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Jupiter – friend or foe? II: the Centaurs

Horner, J. and Jones, B. W. (2009). Jupiter – friend or foe? II: the Centaurs. International Journal of Astrobiology, 8(2) pp. 75–80.

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DOI (Digital Object Identifier) Link: http://dx.doi.org/10.1017/S1473550408004357
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Abstract

It has long been assumed that the planet Jupiter acts as a giant shield, signi?cantly lowering the impact rate of minor bodies upon the Earth, and thus enabling the development and evolution of life in a collisional environment which is not overly hostile. In other words, it is thought that thanks to Jupiter, mass extinctions have been sufficiently infrequent that the biosphere has been able to diversify and prosper. However, in the past, little work has been carried out to examine the validity of this idea. In the second of a series of papers, we examine the degree to which the impact risk resulting from objects on Centaur-like orbits is affected by the presence of a giant planet, in an attempt to fully understand the impact regime under which life on Earth has developed. The Centaurs are a population of ice-rich bodies which move on dynamically unstable orbits in the outer Solar system. The largest Centaurs known are several hundred kilometres in diameter, and it is certain that a great number of kilometre or sub-kilometre sized Centaurs still await discovery. These objects move on orbits which bring them closer to the Sun than Neptune, although they remain beyond the orbit of Jupiter at all times, and have their origins in the vast reservoir of debris known as the Edgeworth-Kuiper belt that extends beyond Neptune. Over time, the giant planets perturb the Centaurs, sending a significant fraction into the inner Solar System where they become visible as short-period comets. In this work, we obtain results which show that the presence of a giant planet can act to signi?cantly change the impact rate of short-period comets on the Earth, and that such planets often actually increase the impact flux greatly over that which would be expected were a giant planet not present.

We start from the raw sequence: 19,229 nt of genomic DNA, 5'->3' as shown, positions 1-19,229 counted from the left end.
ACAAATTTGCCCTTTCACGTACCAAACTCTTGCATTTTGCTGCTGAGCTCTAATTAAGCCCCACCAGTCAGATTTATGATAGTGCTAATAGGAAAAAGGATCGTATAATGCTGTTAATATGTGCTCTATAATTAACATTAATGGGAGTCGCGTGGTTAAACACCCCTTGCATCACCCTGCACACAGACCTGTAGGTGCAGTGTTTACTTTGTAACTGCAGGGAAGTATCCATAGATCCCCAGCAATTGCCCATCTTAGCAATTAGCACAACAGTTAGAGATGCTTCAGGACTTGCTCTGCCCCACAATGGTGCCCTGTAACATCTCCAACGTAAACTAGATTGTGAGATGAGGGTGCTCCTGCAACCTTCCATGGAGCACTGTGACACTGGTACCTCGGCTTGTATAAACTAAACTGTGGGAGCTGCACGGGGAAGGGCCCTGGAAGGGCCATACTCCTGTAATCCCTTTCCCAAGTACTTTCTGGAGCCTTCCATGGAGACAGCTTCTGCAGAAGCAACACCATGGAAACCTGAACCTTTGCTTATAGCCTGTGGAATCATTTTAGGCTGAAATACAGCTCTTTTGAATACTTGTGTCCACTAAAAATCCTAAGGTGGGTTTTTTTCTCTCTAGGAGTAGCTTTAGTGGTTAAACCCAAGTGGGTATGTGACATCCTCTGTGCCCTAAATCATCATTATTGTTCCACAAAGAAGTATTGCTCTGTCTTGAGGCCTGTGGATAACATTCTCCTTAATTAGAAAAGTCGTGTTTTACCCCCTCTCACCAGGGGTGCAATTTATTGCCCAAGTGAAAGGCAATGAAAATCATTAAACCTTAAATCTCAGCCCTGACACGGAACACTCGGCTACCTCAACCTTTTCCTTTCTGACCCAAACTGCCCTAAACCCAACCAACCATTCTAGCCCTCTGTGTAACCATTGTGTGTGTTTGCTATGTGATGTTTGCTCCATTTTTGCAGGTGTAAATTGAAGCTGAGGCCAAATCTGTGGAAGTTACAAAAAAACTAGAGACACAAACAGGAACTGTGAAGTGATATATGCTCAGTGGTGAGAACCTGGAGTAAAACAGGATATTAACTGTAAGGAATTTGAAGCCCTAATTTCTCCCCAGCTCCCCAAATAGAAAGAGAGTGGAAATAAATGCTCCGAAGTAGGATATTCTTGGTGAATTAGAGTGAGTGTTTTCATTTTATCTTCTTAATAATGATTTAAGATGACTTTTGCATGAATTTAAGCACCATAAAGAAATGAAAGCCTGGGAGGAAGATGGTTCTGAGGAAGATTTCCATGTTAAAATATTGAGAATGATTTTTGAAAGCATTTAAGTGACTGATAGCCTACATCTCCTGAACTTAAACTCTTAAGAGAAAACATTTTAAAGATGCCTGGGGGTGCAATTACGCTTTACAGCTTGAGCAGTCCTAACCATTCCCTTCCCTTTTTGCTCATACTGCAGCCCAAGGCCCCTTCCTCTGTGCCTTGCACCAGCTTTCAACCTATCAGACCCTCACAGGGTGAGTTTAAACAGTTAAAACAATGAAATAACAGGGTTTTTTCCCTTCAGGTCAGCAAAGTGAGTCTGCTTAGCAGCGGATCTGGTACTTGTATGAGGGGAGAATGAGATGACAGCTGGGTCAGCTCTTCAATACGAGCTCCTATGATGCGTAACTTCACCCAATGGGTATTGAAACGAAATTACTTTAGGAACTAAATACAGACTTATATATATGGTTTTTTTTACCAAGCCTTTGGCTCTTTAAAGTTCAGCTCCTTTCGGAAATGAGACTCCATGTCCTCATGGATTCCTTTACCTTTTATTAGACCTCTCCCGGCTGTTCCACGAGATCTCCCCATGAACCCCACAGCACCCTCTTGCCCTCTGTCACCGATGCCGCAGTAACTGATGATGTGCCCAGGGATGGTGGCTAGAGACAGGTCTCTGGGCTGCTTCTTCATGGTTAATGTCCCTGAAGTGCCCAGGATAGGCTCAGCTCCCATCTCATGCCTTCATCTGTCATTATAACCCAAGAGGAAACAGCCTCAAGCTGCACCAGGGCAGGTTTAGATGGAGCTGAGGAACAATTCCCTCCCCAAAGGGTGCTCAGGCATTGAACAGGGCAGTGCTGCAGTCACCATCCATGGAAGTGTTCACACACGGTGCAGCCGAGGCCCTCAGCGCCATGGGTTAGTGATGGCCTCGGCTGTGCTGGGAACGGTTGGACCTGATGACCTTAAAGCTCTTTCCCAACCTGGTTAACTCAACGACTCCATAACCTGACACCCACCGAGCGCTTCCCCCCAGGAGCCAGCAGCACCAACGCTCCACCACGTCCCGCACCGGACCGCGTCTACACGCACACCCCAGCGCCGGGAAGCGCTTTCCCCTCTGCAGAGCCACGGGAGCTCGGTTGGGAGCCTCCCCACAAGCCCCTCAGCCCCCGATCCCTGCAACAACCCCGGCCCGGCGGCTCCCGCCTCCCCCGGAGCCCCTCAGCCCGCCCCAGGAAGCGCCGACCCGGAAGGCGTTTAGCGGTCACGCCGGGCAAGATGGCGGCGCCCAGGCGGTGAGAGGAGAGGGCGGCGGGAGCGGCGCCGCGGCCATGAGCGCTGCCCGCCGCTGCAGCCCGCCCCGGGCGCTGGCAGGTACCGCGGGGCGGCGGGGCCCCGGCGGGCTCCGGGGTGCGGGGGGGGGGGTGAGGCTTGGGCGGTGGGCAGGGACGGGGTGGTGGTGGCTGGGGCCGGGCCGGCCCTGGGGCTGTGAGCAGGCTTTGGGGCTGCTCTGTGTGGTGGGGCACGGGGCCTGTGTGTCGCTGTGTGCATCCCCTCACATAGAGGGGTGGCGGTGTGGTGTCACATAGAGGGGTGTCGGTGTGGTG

Item Type: Journal Article
Copyright Holders: 2009 Cambridge University Press
ISSN: 1473-5504
Project Funding Details:
Funded Project NameProject IDFunding Body
Not SetNot SetSTFC
Extra Information: Related papers in the series:

Jupiter - friend or foe? I: the asteroids

Jupiter - friend or foe? III: the Oort cloud comets
Keywords: Centaurs; comets; minor planets; planets and satellites; formation
Academic Unit/Department: Science > Physical Sciences
Interdisciplinary Research Centre: Centre for Earth, Planetary, Space and Astronomical Research (CEPSAR)
Related URLs:
Item ID: 15498
Depositing User: Astrid Peterkin
Date Deposited: 30 Mar 2009 15:33
Last Modified: 23 Mar 2014 06:32
URI: http://oro.open.ac.uk/id/eprint/15498
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